Travelling
Travel means stress and also strains my immune system. Several times I became ill either on the outward or return journey and whereby the training camp effect evaporated immediately. The last days before departure are usually very stressful and everyday life is dominated by packing and all the pending things that have to be done at the last minute. On the return journey the body is stricken by the higher training volume. I made good experiences before and during the trip with higher protein consumption and IMMUNOGUARD from SPONSER® to strengthen my natural defences. Tip: When travelling, be sure to take disinfectants with you and use them regularly!
The quality of the food on the plane is usually not too high and the whole trip almost always takes longer than intended. Therefore, make sure you take precautions yourself! My most popular snacks and faithful companions on trips are the LOW CARB PROTEIN BARS. Tasty and with a lot of protein, but practically sugar-free and well satiating.

Regeneration
The more I train, the more specifically and better I have to recover in order to achieve the desired effect. In addition to a high-quality basic diet, I pay attention to a regular and sufficient protein intake. Especially during the days when I skip lunch because of the long bike ride, I make sure that I have a good and sufficient source of protein. Carbohydrates can be found practically everywhere, even with coffee and cake.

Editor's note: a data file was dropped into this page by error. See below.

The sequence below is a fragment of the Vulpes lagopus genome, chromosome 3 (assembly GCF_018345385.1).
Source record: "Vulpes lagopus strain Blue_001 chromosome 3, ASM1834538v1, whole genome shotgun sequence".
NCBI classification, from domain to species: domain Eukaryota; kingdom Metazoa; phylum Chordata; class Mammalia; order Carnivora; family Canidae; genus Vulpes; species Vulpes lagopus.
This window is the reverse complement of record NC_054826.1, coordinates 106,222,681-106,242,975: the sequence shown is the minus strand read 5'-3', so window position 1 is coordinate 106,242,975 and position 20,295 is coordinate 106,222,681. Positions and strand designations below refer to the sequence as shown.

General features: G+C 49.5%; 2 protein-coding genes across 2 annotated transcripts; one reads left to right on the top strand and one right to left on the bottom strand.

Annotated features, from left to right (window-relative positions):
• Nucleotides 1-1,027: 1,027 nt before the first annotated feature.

I therefore try to take at least one serving of 20-25g protein every four hours. In everyday nutrition I can usually cover this with the basic food. In the training camp, however, I do not manage this so easily, because I usually have lunch on the bike due to the higher training volumes. I prefer to take a high-quality protein bar (PROTEIN 36 BAR), in addition mostly amino acids (AMINO 12500, BCAA or ESSENTIAL AMINO COMPLEX), about every two hours on the bike. Back in the room I immediately consume a portion of protein in the form of a regeneration product. Mostly the PRO RECOVERY (if following a training) or the MULTI PROTEIN (without following a training) is used. Before going to bed it is also an ideal time to take the protein again, as the recovery phase runs at full speed overnight. The CASEIN (night protein) is used at home and without limitation by the luggage. MULTI PROTEIN (with a high casein content) is also an ideal solution for training camps. Mixed with milk, it is also a tasty dessert.